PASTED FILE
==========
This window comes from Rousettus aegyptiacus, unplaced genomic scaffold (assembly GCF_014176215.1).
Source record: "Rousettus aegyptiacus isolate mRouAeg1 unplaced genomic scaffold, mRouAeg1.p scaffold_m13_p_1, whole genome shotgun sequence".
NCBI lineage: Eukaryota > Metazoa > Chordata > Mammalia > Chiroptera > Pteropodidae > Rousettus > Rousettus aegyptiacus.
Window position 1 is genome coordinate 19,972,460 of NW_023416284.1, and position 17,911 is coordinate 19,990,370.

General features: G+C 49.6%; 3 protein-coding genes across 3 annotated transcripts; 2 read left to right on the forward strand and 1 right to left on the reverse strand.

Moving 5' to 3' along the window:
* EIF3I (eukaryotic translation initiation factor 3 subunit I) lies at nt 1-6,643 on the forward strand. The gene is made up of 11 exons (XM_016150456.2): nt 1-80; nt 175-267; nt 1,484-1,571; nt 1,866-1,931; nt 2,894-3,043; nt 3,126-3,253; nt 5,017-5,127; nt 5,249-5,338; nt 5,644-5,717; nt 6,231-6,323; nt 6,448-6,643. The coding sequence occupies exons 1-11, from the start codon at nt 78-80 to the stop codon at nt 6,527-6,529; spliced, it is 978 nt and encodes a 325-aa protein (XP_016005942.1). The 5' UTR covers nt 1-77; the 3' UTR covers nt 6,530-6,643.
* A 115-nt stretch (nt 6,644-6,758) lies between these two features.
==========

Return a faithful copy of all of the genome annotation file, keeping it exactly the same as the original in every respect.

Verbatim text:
This window comes from Rousettus aegyptiacus, unplaced genomic scaffold (assembly GCF_014176215.1).
Source record: "Rousettus aegyptiacus isolate mRouAeg1 unplaced genomic scaffold, mRouAeg1.p scaffold_m13_p_1, whole genome shotgun sequence".
NCBI lineage: Eukaryota > Metazoa > Chordata > Mammalia > Chiroptera > Pteropodidae > Rousettus > Rousettus aegyptiacus.
Window position 1 is genome coordinate 19,972,460 of NW_023416284.1, and position 17,911 is coordinate 19,990,370.

General features: G+C 49.6%; 3 protein-coding genes across 3 annotated transcripts; 2 read left to right on the forward strand and 1 right to left on the reverse strand.

Moving 5' to 3' along the window:
* EIF3I (eukaryotic translation initiation factor 3 subunit I) lies at nt 1-6,643 on the forward strand. The gene is made up of 11 exons (XM_016150456.2): nt 1-80; nt 175-267; nt 1,484-1,571; nt 1,866-1,931; nt 2,894-3,043; nt 3,126-3,253; nt 5,017-5,127; nt 5,249-5,338; nt 5,644-5,717; nt 6,231-6,323; nt 6,448-6,643. The coding sequence occupies exons 1-11, from the start codon at nt 78-80 to the stop codon at nt 6,527-6,529; spliced, it is 978 nt and encodes a 325-aa protein (XP_016005942.1). The 5' UTR covers nt 1-77; the 3' UTR covers nt 6,530-6,643.
* A 115-nt stretch (nt 6,644-6,758) lies between these two features.